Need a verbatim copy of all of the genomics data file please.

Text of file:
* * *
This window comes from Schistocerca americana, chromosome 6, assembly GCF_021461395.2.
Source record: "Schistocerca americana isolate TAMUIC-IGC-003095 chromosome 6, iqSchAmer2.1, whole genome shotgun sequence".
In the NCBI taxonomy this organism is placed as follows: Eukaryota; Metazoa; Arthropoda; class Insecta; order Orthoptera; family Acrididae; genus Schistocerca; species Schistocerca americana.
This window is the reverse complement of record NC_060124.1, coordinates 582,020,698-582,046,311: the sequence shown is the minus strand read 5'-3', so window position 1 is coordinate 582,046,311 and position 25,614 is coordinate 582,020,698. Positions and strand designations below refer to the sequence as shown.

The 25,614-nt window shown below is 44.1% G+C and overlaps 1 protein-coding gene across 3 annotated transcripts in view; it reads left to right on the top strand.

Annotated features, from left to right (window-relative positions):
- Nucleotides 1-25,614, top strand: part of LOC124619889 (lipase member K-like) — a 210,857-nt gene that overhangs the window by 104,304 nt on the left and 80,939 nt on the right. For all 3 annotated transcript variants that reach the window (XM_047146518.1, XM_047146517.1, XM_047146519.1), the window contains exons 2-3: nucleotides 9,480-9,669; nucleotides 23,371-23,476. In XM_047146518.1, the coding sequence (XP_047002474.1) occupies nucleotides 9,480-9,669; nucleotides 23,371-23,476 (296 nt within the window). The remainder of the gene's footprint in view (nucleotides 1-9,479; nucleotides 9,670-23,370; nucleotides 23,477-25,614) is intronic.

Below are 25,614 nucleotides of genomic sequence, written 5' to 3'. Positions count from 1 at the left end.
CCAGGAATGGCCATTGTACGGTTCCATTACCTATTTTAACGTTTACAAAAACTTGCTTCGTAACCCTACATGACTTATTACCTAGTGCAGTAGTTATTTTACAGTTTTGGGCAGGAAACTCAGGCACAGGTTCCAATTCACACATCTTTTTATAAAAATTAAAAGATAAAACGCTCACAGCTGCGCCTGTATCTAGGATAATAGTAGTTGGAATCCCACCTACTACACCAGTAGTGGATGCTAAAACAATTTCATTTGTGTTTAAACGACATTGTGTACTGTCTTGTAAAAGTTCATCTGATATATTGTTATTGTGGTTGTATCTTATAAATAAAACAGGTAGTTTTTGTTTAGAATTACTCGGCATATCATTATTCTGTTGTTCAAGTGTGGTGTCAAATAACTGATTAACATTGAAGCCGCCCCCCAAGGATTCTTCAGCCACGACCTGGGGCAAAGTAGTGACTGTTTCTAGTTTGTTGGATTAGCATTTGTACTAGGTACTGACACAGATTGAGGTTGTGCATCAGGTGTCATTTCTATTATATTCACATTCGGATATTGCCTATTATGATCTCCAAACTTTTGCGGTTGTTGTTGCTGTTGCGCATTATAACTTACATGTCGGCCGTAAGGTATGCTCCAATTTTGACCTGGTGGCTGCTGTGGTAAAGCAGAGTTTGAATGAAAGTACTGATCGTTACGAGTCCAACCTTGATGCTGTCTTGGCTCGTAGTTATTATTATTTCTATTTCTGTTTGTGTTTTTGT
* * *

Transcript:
This window comes from Schistocerca americana, chromosome 6, assembly GCF_021461395.2.
Source record: "Schistocerca americana isolate TAMUIC-IGC-003095 chromosome 6, iqSchAmer2.1, whole genome shotgun sequence".
In the NCBI taxonomy this organism is placed as follows: Eukaryota; Metazoa; Arthropoda; class Insecta; order Orthoptera; family Acrididae; genus Schistocerca; species Schistocerca americana.
This window is the reverse complement of record NC_060124.1, coordinates 582,020,698-582,046,311: the sequence shown is the minus strand read 5'-3', so window position 1 is coordinate 582,046,311 and position 25,614 is coordinate 582,020,698. Positions and strand designations below refer to the sequence as shown.

The 25,614-nt window shown below is 44.1% G+C and overlaps 1 protein-coding gene across 3 annotated transcripts in view; it reads left to right on the top strand.

Annotated features, from left to right (window-relative positions):
- Nucleotides 1-25,614, top strand: part of LOC124619889 (lipase member K-like) — a 210,857-nt gene that overhangs the window by 104,304 nt on the left and 80,939 nt on the right. For all 3 annotated transcript variants that reach the window (XM_047146518.1, XM_047146517.1, XM_047146519.1), the window contains exons 2-3: nucleotides 9,480-9,669; nucleotides 23,371-23,476. In XM_047146518.1, the coding sequence (XP_047002474.1) occupies nucleotides 9,480-9,669; nucleotides 23,371-23,476 (296 nt within the window). The remainder of the gene's footprint in view (nucleotides 1-9,479; nucleotides 9,670-23,370; nucleotides 23,477-25,614) is intronic.

Below are 25,614 nucleotides of genomic sequence, written 5' to 3'. Positions count from 1 at the left end.
CCAGGAATGGCCATTGTACGGTTCCATTACCTATTTTAACGTTTACAAAAACTTGCTTCGTAACCCTACATGACTTATTACCTAGTGCAGTAGTTATTTTACAGTTTTGGGCAGGAAACTCAGGCACAGGTTCCAATTCACACATCTTTTTATAAAAATTAAAAGATAAAACGCTCACAGCTGCGCCTGTATCTAGGATAATAGTAGTTGGAATCCCACCTACTACACCAGTAGTGGATGCTAAAACAATTTCATTTGTGTTTAAACGACATTGTGTACTGTCTTGTAAAAGTTCATCTGATATATTGTTATTGTGGTTGTATCTTATAAATAAAACAGGTAGTTTTTGTTTAGAATTACTCGGCATATCATTATTCTGTTGTTCAAGTGTGGTGTCAAATAACTGATTAACATTGAAGCCGCCCCCCAAGGATTCTTCAGCCACGACCTGGGGCAAAGTAGTGACTGTTTCTAGTTTGTTGGATTAGCATTTGTACTAGGTACTGACACAGATTGAGGTTGTGCATCAGGTGTCATTTCTATTATATTCACATTCGGATATTGCCTATTATGATCTCCAAACTTTTGCGGTTGTTGTTGCTGTTGCGCATTATAACTTACATGTCGGCCGTAAGGTATGCTCCAATTTTGACCTGGTGGCTGCTGTGGTAAAGCAGAGTTTGAATGAAAGTACTGATCGTTACGAGTCCAACCTTGATGCTGTCTTGGCTCGTAGTTATTATTATTTCTATTTCTGTTTGTGTTTTTGT